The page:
Pounds Weight of Weight of last four years will be seen from the following table, in
of Great Britain,
Tobacco cleared Tobacco yearly Year.
for consumption consumed per which the samples of coffee and mixtures of chicory and
bead of the coffee are distinguished from the other samples
United Kingdom. population. 1841 26,700,000 23,096,281
131 Number of Samples
27, 347,000 27,734,786 examined.
Population estimated according to the percentage in.
crease during the decennial period from 1851 to 1861. of Chicory and Coffee.
A few cases of the adulteration of tobacco with liquorice have been detected during the past year, but
the quantity of liquorice used was very small. In two 8364 3045
instances which occurred in London the tobacco con1862 5088 11360
71 tained not more than 1 per cent. of the illicit ingredient. 1863 25 2254 8588
2772 The practice of illegally using liquorice and other sac1864 8388 61 2259 10708
charine matter still lingers in Ireland, but the numerous
detections which were some time ago made, and the Thus, during the period to which the above table refers ro less than 42,000 samples have been analysed, an
penalties imposed, appear to have had a salutary effect, amount of work the results of which cannot have failed as the fraud, when now committed, seems to be done to exercise a beneficial effect not only upon the interests timidly, and not in that gross and daring manner of the revenue, but upon those of the community in the impression that the Revenue possessed no satis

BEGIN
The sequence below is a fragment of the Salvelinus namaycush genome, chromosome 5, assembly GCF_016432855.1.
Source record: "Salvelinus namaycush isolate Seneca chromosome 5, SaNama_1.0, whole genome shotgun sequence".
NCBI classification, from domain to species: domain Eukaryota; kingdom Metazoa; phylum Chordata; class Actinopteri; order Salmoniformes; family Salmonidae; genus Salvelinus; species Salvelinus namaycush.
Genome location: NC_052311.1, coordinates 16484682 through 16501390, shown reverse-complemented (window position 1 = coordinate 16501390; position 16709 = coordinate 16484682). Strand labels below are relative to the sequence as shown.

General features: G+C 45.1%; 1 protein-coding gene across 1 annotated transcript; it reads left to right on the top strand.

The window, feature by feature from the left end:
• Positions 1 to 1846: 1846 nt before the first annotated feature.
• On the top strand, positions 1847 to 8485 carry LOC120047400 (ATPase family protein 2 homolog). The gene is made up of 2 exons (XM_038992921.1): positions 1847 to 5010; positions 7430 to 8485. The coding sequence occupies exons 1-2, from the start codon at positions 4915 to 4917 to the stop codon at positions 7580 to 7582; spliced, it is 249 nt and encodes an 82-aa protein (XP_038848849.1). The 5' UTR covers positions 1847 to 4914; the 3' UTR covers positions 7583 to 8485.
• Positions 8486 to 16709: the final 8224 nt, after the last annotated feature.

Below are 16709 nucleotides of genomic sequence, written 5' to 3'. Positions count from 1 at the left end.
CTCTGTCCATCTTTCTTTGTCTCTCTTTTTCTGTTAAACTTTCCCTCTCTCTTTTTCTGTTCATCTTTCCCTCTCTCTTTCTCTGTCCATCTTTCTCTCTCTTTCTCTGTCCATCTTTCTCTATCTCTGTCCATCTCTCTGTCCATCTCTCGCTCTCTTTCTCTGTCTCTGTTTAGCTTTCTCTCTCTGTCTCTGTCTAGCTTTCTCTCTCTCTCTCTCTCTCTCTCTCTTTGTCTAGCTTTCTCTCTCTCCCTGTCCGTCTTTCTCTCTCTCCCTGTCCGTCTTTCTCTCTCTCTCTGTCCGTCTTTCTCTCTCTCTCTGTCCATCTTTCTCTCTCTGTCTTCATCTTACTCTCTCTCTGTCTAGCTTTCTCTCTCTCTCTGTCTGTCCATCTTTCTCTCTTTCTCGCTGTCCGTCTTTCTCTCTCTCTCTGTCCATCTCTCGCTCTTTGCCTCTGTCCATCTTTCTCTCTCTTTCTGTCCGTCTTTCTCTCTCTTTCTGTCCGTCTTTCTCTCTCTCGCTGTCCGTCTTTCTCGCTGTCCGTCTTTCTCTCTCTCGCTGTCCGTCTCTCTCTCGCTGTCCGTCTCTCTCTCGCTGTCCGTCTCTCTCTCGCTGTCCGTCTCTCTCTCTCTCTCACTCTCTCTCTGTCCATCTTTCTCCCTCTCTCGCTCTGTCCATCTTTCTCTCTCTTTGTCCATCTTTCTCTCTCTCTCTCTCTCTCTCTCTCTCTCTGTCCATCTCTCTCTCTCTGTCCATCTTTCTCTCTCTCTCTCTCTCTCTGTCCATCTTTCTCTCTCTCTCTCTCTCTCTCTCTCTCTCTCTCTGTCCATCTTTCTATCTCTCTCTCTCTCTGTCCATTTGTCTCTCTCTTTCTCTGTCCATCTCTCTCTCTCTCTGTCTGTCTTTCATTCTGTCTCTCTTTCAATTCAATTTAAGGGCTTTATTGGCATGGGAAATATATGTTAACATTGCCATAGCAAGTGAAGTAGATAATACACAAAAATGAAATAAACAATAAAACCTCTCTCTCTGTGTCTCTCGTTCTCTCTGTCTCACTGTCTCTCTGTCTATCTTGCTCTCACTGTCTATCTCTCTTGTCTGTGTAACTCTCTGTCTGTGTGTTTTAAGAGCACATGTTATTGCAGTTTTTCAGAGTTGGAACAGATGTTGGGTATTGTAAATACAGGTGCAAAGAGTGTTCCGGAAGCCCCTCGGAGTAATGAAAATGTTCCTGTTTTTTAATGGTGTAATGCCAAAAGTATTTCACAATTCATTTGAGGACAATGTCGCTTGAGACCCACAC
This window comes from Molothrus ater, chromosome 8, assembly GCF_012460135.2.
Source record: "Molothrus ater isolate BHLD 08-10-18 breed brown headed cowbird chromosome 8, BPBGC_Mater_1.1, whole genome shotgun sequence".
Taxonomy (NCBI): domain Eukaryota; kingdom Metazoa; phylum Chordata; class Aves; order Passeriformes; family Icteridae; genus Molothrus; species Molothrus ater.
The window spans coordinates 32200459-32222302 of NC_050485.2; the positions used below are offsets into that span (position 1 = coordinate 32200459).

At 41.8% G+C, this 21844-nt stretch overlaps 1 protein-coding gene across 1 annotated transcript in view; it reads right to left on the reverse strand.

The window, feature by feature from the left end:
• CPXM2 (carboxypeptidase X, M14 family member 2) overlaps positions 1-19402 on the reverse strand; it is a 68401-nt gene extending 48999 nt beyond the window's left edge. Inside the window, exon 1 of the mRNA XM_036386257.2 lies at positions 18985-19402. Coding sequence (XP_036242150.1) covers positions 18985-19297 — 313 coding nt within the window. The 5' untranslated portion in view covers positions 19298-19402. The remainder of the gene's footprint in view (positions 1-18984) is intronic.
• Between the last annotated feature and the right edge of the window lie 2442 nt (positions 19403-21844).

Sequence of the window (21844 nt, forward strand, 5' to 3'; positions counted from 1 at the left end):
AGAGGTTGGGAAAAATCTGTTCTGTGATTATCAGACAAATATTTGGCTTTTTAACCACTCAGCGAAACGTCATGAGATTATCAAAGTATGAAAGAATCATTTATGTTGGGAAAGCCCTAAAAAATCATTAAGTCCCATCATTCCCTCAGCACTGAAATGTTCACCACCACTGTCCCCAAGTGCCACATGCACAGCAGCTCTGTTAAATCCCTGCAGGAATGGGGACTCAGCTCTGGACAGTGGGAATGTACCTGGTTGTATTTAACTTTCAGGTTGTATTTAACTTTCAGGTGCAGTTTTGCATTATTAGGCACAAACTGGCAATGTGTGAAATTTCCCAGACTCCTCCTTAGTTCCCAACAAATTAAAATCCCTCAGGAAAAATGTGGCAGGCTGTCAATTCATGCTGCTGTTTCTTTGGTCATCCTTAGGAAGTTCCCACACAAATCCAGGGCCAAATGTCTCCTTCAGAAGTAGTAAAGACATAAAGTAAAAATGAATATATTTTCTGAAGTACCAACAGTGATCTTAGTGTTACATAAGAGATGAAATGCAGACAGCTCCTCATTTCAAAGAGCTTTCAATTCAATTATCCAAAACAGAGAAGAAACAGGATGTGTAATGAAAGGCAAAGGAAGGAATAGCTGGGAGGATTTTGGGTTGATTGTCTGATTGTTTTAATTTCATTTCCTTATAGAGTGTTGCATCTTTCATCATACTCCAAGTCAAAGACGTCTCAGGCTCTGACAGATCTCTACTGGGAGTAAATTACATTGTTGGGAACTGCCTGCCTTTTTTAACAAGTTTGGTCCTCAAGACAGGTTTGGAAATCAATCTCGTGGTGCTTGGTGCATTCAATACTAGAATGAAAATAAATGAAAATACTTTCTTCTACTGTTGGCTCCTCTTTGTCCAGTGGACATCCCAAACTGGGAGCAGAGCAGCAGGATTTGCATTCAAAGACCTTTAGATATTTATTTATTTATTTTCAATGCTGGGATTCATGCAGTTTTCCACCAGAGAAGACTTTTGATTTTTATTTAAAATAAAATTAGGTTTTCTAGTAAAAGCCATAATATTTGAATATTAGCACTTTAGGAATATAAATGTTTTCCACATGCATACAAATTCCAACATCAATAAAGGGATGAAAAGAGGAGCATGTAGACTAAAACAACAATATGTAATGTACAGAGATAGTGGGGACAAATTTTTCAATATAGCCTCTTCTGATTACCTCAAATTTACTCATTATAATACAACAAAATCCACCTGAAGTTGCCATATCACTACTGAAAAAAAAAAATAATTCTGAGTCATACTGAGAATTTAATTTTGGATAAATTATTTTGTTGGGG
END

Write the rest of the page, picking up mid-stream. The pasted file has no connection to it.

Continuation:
which was the case when the offenders were under general. In the educational branch of the laboratory ten young of the fraud.
factory means of proving, by analysis, the commission officers have, since the date of my last Report, completed
As in previous years, I have myself closely inspected a course of study in chemistry, and in their final examination by Dr. Hofmann they acquitted themselves in such a large number of the tobacco manufactories in the a manner as to draw from that gentleman a very high kingdom, and I am in a position to say, from my own encomium. This satisfactory result is mainly due to observation, that the adulteration of tobacco is now the intelligence and assiduity of the students them
almost nominal. selves, who, in common with their predecessors, have been deemed necessary to examine 158 samples under a
It will be seen from the following table that it has shown a desire to profit to the utmost by the oppor- suspicion that they were illicit, but of these only 34 were mination to merit the approbation of the Board. Fifty: to defraud the Revenue as to impart à particular character and have evinced an earnest and praiseworthy deter: adulterated, the most of them to so slight an extent as
to lead to the inference that the object was not so much nine students have now passed through a course of
to the tobacco :-
Number of Samples.